High school was a strange new world when I entered the Visual and Performing Arts Theatre Magnet program at Dr. Phillips High School. Recognized as one of the top theater programs in the country, some of our notable alums include Wane Brady, Joey Fatone, Matt Lauria, Michael James Scott, and Valery Ortiz (a classmate of mine). It was like being thrown in the deep end, in pitch dark, with your feet tied together. Our Director, Karen Rugerio, was the other side of the creative coin: blunt, demanding, and artistically relentless. She pushed me far beyond what I thought I was capable of, and finally gave me the nod of respect when I pushed back. I look back now and recognize the work ethic she drilled into me is one I carry with me to this day.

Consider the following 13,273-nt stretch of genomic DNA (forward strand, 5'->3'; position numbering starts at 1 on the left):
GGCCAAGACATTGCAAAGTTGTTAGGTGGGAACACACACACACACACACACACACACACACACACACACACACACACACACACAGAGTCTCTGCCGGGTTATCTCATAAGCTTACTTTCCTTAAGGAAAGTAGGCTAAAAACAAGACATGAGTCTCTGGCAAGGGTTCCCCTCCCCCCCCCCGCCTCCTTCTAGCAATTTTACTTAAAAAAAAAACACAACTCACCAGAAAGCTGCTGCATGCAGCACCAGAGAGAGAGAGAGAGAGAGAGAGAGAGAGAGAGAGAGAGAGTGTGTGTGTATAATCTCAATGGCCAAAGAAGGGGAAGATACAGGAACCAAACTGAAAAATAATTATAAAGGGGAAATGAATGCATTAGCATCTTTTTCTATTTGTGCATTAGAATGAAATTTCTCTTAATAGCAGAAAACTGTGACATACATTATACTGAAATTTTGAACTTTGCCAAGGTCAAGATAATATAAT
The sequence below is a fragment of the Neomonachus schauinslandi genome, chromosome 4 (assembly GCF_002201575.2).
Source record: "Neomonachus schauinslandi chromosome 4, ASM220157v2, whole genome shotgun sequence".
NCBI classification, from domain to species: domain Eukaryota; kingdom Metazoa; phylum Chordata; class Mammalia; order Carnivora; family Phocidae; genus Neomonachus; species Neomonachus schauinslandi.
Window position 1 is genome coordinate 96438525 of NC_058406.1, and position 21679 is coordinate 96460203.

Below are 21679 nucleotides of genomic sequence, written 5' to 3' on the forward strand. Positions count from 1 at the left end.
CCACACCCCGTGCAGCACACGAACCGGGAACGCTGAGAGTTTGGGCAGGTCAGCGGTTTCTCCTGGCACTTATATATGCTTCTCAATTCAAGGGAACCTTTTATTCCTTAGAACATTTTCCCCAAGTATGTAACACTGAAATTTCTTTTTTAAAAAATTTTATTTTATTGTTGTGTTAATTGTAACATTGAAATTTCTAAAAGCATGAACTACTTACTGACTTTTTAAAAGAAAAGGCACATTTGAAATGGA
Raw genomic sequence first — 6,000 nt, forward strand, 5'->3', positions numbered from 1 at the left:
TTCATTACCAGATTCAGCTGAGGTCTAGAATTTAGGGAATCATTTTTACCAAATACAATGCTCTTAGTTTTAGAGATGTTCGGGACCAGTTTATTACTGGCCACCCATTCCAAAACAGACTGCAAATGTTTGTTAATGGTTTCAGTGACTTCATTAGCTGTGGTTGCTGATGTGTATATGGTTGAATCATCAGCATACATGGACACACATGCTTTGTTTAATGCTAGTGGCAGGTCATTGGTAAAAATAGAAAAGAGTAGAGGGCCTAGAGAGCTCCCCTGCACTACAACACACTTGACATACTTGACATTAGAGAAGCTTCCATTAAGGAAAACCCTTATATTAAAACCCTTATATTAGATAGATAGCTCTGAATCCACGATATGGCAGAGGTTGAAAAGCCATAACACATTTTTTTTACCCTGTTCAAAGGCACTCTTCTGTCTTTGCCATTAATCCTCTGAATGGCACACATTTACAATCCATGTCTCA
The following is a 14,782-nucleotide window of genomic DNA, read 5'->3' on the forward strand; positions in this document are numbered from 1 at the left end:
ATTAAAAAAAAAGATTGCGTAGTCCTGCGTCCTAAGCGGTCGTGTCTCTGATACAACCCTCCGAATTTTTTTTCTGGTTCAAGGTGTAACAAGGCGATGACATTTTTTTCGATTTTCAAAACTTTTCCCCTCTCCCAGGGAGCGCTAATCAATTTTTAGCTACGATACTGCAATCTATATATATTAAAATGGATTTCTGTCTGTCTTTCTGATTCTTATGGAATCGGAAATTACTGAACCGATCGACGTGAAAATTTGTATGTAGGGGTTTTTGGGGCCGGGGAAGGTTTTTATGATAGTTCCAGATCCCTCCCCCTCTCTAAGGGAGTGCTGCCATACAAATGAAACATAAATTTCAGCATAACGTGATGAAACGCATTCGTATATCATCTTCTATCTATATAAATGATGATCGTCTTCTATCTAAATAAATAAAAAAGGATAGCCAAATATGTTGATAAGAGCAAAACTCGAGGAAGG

College became a series of adventures, first with Interior Design, then with Visual Language — now called the Character Animation program. Interior Design taught me to love art created on the computer, but it was stiffing in its rigidity. Drafting floor plans and 3D mock-ups was a transcendent experience (You mean I can create anything I want? Cue kid in a candy store), but the limitations inherent in transitioning these remarkable things into reality never really lived up to the wonder of the original. I wanted more.